An environment specific plugin (e.g. a Neutron plugin for OpenStack) notifies a Calico agent when it is asked to provision connectivity for a particular workload.  The Calico agent adds to the host routing table direct routes to each workload via a TAP (or veth, etc.).   A BGP client running on the host notices those and distributes them – perhaps via a route reflector – to BGP clients running on other hosts, and hence the indirect routes appear also.

Scalability, performance and simplicity

Calico simplifies the network topology, removing multiple encapsulation and de-encapsulation.  This is key to understanding how a Calico can perform and scale so well.  In particular:

  • Smaller packet sizes mean that there is reduction in possible packet fragmentation.
  • There is a reduction in CPU cycles handling the encap and de-encap.
  • Easier to interpret packets, and therefore easier to troubleshoot.

When a workload is created, moved or destroyed, the speed of the propagation of the routing information also plays a factor into the scalability.

Calico offers outstanding scalability because it’s architected on the exact same principles as the Internet, using Border Gateway Protocol as the control plane.  With well-known implementations of BGP able comfortably to handle millions of distinct routes, Calico should scale to meet the network needs of the largest imaginable data centers.  And because Calico connects virtual machines directly via IP, it scales beyond the data center and natively supports cloud connectivity across any geographic distribution.


In principle, routing in a Calico network allows any workload in a data center to communicate with any other – but in general an operator will want to restrict that; for example,to isolate customer A’s workloads from those of customer B.  Therefore Calico also programs iptables on each host, to specify the IP addresses (and optionally ports etc.) that each workload is allowed to send to or receive from.  This programming is ‘bookended’ in that the traffic between workloads X and Y will be firewalled by both X’s host and Y’s host – this helps to keep unwanted traffic off the data center’s core network, and as a secondary defence in case it is possible for a rogue workload to compromise its local host.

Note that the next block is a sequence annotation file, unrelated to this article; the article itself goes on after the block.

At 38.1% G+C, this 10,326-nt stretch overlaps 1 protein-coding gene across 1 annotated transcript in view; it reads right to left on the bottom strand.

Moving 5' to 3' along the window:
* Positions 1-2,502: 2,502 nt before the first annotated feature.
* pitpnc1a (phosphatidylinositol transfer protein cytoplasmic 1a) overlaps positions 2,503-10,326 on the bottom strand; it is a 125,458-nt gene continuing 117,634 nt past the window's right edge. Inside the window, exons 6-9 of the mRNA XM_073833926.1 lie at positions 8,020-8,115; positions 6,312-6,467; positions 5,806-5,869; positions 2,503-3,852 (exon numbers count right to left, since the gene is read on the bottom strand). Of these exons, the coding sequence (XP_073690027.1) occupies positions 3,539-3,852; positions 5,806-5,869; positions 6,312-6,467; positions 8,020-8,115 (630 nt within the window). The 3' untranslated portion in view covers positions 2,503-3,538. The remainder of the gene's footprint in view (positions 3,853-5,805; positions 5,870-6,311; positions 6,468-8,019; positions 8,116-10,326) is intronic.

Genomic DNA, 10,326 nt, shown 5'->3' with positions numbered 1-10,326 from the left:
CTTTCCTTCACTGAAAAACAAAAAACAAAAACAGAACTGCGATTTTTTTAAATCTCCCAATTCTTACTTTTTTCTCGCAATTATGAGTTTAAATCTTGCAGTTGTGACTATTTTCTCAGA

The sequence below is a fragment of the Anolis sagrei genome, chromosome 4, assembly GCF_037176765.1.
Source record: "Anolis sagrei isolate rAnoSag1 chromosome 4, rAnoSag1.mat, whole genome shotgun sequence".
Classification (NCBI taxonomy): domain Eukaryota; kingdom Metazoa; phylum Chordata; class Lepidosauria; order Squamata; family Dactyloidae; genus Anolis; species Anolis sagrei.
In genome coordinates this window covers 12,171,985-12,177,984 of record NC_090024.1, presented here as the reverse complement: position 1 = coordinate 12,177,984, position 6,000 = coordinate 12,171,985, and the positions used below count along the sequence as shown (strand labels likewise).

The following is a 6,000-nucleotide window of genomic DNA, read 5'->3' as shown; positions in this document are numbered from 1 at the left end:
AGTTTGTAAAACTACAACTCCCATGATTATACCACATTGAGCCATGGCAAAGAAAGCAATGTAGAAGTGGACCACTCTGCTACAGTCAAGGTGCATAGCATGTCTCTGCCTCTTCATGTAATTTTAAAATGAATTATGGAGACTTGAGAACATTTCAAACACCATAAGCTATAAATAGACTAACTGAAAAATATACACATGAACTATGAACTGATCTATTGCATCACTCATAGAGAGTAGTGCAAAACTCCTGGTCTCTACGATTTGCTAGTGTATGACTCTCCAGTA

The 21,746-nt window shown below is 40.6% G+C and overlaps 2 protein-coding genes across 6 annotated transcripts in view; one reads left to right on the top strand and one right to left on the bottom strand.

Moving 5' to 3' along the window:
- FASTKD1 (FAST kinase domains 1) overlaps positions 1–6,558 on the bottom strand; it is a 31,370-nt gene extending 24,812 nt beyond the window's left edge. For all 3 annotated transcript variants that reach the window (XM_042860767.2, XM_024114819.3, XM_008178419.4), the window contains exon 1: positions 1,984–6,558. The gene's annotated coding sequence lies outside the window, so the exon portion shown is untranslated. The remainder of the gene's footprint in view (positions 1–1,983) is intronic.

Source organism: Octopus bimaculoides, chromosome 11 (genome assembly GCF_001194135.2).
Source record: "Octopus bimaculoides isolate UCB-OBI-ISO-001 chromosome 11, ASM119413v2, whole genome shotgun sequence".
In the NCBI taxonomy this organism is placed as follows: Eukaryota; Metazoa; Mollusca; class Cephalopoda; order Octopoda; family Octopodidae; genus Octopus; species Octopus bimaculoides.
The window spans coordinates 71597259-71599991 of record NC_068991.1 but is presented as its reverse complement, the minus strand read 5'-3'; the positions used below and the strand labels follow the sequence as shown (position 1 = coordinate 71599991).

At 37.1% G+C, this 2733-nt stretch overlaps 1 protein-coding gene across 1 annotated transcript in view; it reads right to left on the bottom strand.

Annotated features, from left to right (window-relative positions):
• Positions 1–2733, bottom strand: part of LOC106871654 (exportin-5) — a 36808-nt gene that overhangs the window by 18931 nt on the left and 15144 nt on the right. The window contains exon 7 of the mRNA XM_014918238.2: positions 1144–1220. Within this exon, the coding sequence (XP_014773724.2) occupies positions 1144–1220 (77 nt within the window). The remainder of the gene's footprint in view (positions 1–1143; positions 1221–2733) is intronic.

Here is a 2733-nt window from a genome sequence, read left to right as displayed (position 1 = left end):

Field-hardened traffic separation

Applications running within a given tenant’s virtual network are completely separated from other tenants’ traffic.
Traffic separation is enforced by the Linux networking subsystem’s access control list (ACL) processing — code that has been field-hardened and proven in massive scale production environments for many years.

Fine-grained policy rules

While all virtual networking solutions implement per-tenant traffic separation, most do not support finer-grained security policy (without the addition of a separate firewall service). Through its use of Linux’s native ACL processing, Calico can be extended to allow a wide array of security rules – anything that can be defined in terms of a networking ACL can be implemented in Calico.

This rich policy engine would allow an administrator to, for example, give a tenant a VM which is only allowed external access to a specific set of IP addresses and over a specific TCP port – in effect providing basic firewall functionality within the core implementation of the virtual networking layer.

Security through Simplicity

Calico’s use of flat IP networking principles, without multiple levels of address translation and payload encapsulation, results in a simple “WYSIWYG” networking model where every packet on the network clearly identifies who it is from, and where it is going. Network administrators can therefore easily identify any sources of rogue traffic – whereas complex (and often proprietary) tunneling protocols create layers of obfuscation that can be hard to analyze and debug.

Open standards and Open Source

Calico itself is open source and open standards.  We utilize other open source communities and actively push enhancements and fixes to those communities:

  • Linux kernel – layer 3 forwarding and ACL enforcement
  • BIRD – BGP stack
  • Platform plug-in APIs (e.g. Neutron for OpenStack).